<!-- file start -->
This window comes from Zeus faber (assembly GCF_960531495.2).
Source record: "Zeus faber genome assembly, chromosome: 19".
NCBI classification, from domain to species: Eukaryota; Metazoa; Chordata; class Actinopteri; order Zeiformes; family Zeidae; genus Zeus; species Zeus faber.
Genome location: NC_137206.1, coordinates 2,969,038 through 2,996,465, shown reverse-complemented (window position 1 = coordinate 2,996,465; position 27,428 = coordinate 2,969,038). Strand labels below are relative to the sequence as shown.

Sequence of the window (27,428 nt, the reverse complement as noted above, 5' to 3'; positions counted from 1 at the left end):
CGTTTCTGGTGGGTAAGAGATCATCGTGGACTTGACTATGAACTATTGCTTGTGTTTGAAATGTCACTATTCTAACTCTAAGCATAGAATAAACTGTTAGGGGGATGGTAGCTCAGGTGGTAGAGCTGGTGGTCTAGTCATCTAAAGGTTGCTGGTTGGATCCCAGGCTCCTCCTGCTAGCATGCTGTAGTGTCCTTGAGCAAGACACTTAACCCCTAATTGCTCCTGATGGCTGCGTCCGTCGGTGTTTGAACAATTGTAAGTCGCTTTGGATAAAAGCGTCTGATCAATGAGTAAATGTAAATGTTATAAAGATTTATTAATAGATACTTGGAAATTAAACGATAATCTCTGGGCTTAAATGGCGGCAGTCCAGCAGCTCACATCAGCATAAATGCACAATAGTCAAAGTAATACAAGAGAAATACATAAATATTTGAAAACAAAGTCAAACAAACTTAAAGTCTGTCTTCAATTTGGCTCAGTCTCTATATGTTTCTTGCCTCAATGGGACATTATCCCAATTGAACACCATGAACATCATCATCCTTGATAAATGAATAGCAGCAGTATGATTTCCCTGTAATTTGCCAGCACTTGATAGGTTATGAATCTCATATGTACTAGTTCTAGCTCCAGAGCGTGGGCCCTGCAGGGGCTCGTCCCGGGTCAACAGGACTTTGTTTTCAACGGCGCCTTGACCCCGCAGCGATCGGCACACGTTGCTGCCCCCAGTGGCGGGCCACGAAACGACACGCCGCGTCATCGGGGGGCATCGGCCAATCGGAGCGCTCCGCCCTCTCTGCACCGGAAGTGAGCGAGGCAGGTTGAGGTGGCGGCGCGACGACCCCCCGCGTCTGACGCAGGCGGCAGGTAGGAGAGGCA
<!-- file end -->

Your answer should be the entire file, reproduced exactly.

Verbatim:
This window comes from Zeus faber (assembly GCF_960531495.2).
Source record: "Zeus faber genome assembly, chromosome: 19".
NCBI classification, from domain to species: Eukaryota; Metazoa; Chordata; class Actinopteri; order Zeiformes; family Zeidae; genus Zeus; species Zeus faber.
Genome location: NC_137206.1, coordinates 2,969,038 through 2,996,465, shown reverse-complemented (window position 1 = coordinate 2,996,465; position 27,428 = coordinate 2,969,038). Strand labels below are relative to the sequence as shown.

Sequence of the window (27,428 nt, the reverse complement as noted above, 5' to 3'; positions counted from 1 at the left end):
CGTTTCTGGTGGGTAAGAGATCATCGTGGACTTGACTATGAACTATTGCTTGTGTTTGAAATGTCACTATTCTAACTCTAAGCATAGAATAAACTGTTAGGGGGATGGTAGCTCAGGTGGTAGAGCTGGTGGTCTAGTCATCTAAAGGTTGCTGGTTGGATCCCAGGCTCCTCCTGCTAGCATGCTGTAGTGTCCTTGAGCAAGACACTTAACCCCTAATTGCTCCTGATGGCTGCGTCCGTCGGTGTTTGAACAATTGTAAGTCGCTTTGGATAAAAGCGTCTGATCAATGAGTAAATGTAAATGTTATAAAGATTTATTAATAGATACTTGGAAATTAAACGATAATCTCTGGGCTTAAATGGCGGCAGTCCAGCAGCTCACATCAGCATAAATGCACAATAGTCAAAGTAATACAAGAGAAATACATAAATATTTGAAAACAAAGTCAAACAAACTTAAAGTCTGTCTTCAATTTGGCTCAGTCTCTATATGTTTCTTGCCTCAATGGGACATTATCCCAATTGAACACCATGAACATCATCATCCTTGATAAATGAATAGCAGCAGTATGATTTCCCTGTAATTTGCCAGCACTTGATAGGTTATGAATCTCATATGTACTAGTTCTAGCTCCAGAGCGTGGGCCCTGCAGGGGCTCGTCCCGGGTCAACAGGACTTTGTTTTCAACGGCGCCTTGACCCCGCAGCGATCGGCACACGTTGCTGCCCCCAGTGGCGGGCCACGAAACGACACGCCGCGTCATCGGGGGGCATCGGCCAATCGGAGCGCTCCGCCCTCTCTGCACCGGAAGTGAGCGAGGCAGGTTGAGGTGGCGGCGCGACGACCCCCCGCGTCTGACGCAGGCGGCAGGTAGGAGAGGCA